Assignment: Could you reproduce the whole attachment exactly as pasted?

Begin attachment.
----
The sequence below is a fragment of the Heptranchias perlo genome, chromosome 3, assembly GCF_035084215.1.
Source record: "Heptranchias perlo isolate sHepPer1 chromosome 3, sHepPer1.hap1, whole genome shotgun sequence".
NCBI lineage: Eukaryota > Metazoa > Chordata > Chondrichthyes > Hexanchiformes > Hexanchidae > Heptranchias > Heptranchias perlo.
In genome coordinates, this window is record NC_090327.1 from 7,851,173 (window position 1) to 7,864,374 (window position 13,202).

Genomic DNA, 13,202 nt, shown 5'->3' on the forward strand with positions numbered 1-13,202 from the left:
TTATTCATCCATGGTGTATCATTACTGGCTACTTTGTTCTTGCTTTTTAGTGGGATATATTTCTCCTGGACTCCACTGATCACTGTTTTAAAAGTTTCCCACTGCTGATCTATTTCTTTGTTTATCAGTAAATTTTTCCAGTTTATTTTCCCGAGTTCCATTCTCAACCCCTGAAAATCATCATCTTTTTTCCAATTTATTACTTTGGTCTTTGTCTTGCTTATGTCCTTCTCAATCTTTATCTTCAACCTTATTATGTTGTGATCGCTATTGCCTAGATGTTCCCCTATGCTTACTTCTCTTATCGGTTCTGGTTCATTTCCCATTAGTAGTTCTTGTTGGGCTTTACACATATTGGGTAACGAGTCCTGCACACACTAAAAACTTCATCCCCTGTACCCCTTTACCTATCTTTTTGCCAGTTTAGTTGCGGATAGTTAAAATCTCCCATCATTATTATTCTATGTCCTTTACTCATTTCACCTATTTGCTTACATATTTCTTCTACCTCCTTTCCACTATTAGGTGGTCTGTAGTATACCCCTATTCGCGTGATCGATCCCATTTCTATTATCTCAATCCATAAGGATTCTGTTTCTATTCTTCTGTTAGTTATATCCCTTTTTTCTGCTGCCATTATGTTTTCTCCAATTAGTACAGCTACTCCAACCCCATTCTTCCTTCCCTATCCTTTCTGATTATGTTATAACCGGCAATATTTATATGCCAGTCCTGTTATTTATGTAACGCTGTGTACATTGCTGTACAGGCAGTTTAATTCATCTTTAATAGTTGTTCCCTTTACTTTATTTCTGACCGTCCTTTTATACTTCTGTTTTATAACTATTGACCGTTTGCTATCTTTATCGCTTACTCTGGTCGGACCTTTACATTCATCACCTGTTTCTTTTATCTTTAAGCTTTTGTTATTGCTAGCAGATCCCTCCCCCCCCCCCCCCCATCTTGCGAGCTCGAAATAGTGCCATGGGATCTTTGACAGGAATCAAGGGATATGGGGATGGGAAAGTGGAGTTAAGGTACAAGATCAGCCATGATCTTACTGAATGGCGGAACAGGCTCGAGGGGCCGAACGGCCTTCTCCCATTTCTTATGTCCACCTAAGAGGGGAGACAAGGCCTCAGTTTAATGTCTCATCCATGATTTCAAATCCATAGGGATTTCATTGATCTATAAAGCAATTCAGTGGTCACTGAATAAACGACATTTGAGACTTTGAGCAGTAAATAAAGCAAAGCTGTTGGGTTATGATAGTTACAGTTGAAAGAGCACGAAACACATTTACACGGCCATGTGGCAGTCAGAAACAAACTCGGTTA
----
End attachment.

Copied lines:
The sequence below is a fragment of the Heptranchias perlo genome, chromosome 3, assembly GCF_035084215.1.
Source record: "Heptranchias perlo isolate sHepPer1 chromosome 3, sHepPer1.hap1, whole genome shotgun sequence".
NCBI lineage: Eukaryota > Metazoa > Chordata > Chondrichthyes > Hexanchiformes > Hexanchidae > Heptranchias > Heptranchias perlo.
In genome coordinates, this window is record NC_090327.1 from 7,851,173 (window position 1) to 7,864,374 (window position 13,202).

Genomic DNA, 13,202 nt, shown 5'->3' on the forward strand with positions numbered 1-13,202 from the left:
TTATTCATCCATGGTGTATCATTACTGGCTACTTTGTTCTTGCTTTTTAGTGGGATATATTTCTCCTGGACTCCACTGATCACTGTTTTAAAAGTTTCCCACTGCTGATCTATTTCTTTGTTTATCAGTAAATTTTTCCAGTTTATTTTCCCGAGTTCCATTCTCAACCCCTGAAAATCATCATCTTTTTTCCAATTTATTACTTTGGTCTTTGTCTTGCTTATGTCCTTCTCAATCTTTATCTTCAACCTTATTATGTTGTGATCGCTATTGCCTAGATGTTCCCCTATGCTTACTTCTCTTATCGGTTCTGGTTCATTTCCCATTAGTAGTTCTTGTTGGGCTTTACACATATTGGGTAACGAGTCCTGCACACACTAAAAACTTCATCCCCTGTACCCCTTTACCTATCTTTTTGCCAGTTTAGTTGCGGATAGTTAAAATCTCCCATCATTATTATTCTATGTCCTTTACTCATTTCACCTATTTGCTTACATATTTCTTCTACCTCCTTTCCACTATTAGGTGGTCTGTAGTATACCCCTATTCGCGTGATCGATCCCATTTCTATTATCTCAATCCATAAGGATTCTGTTTCTATTCTTCTGTTAGTTATATCCCTTTTTTCTGCTGCCATTATGTTTTCTCCAATTAGTACAGCTACTCCAACCCCATTCTTCCTTCCCTATCCTTTCTGATTATGTTATAACCGGCAATATTTATATGCCAGTCCTGTTATTTATGTAACGCTGTGTACATTGCTGTACAGGCAGTTTAATTCATCTTTAATAGTTGTTCCCTTTACTTTATTTCTGACCGTCCTTTTATACTTCTGTTTTATAACTATTGACCGTTTGCTATCTTTATCGCTTACTCTGGTCGGACCTTTACATTCATCACCTGTTTCTTTTATCTTTAAGCTTTTGTTATTGCTAGCAGATCCCTCCCCCCCCCCCCCCCATCTTGCGAGCTCGAAATAGTGCCATGGGATCTTTGACAGGAATCAAGGGATATGGGGATGGGAAAGTGGAGTTAAGGTACAAGATCAGCCATGATCTTACTGAATGGCGGAACAGGCTCGAGGGGCCGAACGGCCTTCTCCCATTTCTTATGTCCACCTAAGAGGGGAGACAAGGCCTCAGTTTAATGTCTCATCCATGATTTCAAATCCATAGGGATTTCATTGATCTATAAAGCAATTCAGTGGTCACTGAATAAACGACATTTGAGACTTTGAGCAGTAAATAAAGCAAAGCTGTTGGGTTATGATAGTTACAGTTGAAAGAGCACGAAACACATTTACACGGCCATGTGGCAGTCAGAAACAAACTCGGTTA